My father was a child of the Great Depression. He grew up in a family with 7 children in an abandoned caboose with no electricity or plumbing. He had only had one pair of overalls and ratty old shoes to wear to school every day.
It was, after all, the Depression and everyone was poor in the dusty town of Sterling, Colorado, but even among the poor, no one had less than my father.
He was teased for his clothes, his lack of decent shoes and his unkempt appearance.
His mother and father did what they could for 7 children and saw that everyone attended school, but in the midst of a depression it is hard to improve your situation once you are destitute. They couldn’t afford new clothes if they were to put food on the table.
My father told me a story about his childhood just before he died years ago. He told me how jealous he was of other kids at school who got Tom Mix 6-guns for Christmas or any of a variety of toys that were popular in the 1930’s; comic books, tinker toys and train sets. Such things were a far off dream for my father.
Then one day on a lonely walk home he found a stick.
It was a perfect stick; long and straight. The stick became a rifle, it was a divining rod, even a magic wand. It became his only toy and it captured his imagination. So, he took it everywhere; to school, to the supper table, even to bed.
Being the kid with dirty overalls, worn out shoes, and living in a broken down caboose, having a stick for a toy didn’t improve his status. It was something more for which to be ridiculed.
And so, he told me, he began to “hate that stick.”
He hated that it was all that he had. He hated the poverty that it reminded him of; it was everything that was missing in his life, his family’s life. It represented the undoing of the promise of America that was called the Great Depression.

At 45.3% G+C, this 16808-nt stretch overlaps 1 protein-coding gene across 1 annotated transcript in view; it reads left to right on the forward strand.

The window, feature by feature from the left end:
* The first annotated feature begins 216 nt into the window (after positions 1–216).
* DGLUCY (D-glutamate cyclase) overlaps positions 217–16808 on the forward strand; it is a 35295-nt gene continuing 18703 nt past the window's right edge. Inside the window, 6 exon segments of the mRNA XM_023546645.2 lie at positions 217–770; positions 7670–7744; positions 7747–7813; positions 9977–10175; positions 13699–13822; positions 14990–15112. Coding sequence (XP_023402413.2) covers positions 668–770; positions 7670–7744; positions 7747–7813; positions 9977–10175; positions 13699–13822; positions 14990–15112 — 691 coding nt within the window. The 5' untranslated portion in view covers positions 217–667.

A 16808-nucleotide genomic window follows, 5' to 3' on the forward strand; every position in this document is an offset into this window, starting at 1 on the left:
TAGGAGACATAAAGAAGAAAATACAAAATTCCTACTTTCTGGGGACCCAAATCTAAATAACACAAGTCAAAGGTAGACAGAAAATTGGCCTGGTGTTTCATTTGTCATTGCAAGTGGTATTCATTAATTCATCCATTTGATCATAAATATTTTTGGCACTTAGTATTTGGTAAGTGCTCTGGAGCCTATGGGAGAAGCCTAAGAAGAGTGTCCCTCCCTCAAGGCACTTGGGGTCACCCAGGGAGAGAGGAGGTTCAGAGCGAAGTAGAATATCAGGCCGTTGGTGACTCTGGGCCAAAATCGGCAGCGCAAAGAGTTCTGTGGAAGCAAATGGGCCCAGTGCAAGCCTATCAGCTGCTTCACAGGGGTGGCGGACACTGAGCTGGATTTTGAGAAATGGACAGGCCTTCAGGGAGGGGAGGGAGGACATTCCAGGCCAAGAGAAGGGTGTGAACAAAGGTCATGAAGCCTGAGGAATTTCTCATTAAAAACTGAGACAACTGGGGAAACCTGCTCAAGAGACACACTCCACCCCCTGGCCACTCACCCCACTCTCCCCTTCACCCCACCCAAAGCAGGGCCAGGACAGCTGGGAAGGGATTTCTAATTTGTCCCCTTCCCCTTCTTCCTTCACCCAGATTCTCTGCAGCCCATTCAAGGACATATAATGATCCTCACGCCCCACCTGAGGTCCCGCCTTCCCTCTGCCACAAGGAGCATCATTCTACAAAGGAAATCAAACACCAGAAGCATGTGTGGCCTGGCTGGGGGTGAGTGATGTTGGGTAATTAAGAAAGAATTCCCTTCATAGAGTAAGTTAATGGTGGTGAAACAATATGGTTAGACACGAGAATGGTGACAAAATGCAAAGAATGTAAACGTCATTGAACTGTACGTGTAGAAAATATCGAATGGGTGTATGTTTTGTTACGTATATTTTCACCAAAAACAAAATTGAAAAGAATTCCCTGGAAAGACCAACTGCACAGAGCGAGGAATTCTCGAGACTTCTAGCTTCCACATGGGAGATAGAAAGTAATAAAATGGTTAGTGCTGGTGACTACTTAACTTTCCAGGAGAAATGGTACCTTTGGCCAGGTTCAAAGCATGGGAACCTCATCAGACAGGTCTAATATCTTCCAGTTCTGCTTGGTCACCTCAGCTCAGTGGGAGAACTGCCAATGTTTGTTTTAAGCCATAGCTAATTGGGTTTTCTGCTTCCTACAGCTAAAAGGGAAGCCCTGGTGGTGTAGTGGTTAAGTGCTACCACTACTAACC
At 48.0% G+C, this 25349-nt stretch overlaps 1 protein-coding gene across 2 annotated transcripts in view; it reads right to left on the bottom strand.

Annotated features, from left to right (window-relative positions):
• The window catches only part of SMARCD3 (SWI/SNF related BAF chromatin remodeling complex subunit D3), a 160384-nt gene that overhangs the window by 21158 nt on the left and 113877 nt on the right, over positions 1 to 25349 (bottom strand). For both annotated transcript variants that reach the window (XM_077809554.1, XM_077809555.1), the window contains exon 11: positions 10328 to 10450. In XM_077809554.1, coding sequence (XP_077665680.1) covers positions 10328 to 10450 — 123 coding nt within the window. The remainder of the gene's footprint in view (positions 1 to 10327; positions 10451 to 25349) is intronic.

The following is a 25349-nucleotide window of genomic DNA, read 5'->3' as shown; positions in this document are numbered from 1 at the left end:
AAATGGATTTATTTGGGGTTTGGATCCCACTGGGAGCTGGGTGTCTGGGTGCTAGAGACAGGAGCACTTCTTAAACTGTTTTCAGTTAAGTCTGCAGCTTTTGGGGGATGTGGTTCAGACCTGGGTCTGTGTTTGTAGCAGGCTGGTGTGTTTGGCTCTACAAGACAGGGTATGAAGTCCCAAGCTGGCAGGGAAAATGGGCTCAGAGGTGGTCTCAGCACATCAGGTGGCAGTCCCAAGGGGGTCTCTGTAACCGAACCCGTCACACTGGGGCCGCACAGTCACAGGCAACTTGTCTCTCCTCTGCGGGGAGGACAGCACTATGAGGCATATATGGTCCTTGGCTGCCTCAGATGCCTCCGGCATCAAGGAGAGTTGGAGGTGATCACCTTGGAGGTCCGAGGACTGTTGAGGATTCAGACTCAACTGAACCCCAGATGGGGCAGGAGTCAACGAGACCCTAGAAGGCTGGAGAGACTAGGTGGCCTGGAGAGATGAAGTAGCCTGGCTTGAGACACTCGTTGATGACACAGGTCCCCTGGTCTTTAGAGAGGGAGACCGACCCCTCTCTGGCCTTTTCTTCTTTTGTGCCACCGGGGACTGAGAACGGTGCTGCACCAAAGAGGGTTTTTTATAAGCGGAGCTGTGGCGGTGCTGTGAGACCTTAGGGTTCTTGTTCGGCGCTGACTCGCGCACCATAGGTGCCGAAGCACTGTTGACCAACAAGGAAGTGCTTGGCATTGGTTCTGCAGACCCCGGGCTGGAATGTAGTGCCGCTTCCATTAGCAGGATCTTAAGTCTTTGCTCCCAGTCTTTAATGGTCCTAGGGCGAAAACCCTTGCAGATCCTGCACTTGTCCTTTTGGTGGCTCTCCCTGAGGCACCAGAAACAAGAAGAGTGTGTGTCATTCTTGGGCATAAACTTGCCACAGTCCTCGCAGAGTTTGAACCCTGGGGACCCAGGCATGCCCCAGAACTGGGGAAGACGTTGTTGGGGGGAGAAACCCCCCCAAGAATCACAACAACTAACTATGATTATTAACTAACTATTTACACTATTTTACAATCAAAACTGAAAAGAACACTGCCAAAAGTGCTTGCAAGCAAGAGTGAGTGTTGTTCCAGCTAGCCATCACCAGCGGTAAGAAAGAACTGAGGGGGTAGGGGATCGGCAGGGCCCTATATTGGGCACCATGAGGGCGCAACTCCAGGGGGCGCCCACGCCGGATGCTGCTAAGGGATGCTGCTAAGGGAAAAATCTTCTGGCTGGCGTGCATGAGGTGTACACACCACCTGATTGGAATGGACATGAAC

“Until, one day,” he said wistfully, “when I lost that stick.”
Suddenly, it was gone. That stick he hated had nevertheless been all that he had. Beyond its scorn it contained hopes and dreams. It was an inanimate friend that never let him down. And now that wooden companion made magical by it’s perfect form, that he alone could transform into anything, had disappeared.
And he cried and cried…and cried.
My father was not a story teller. He never tried to tie a bow around his stories. He didn’t put much credence into nice resolutions with moral lessons. His story ended there. That was my father; he knew that his true to life parable had a point and that it was up to me to find out what it was.
I was mesmerized by the vision of my father as a poor boy with nothing. The man I knew was always strong and success radiated from his unusual intelligence and unwavering commitment to giving his family a home that was safe and sound.
I saw that stick as vividly as the table that separated us. I knew instantly what that stick was meant to tell me.
Don’t measure your life by what is missing from it or has yet to be fulfilled. Instead treasure what is in your hand. It may be lost someday, and you may discover…that it was the most valuable thing you could ever call your own.
As we argue our differences over budgets, welfare spending, taxes and health care reform, let’s remember what we share; a legacy of life and liberty. And we have the opportunity to enrich one another in our own pursuit of happiness.
Let us remember to treasure what we hold in our hands.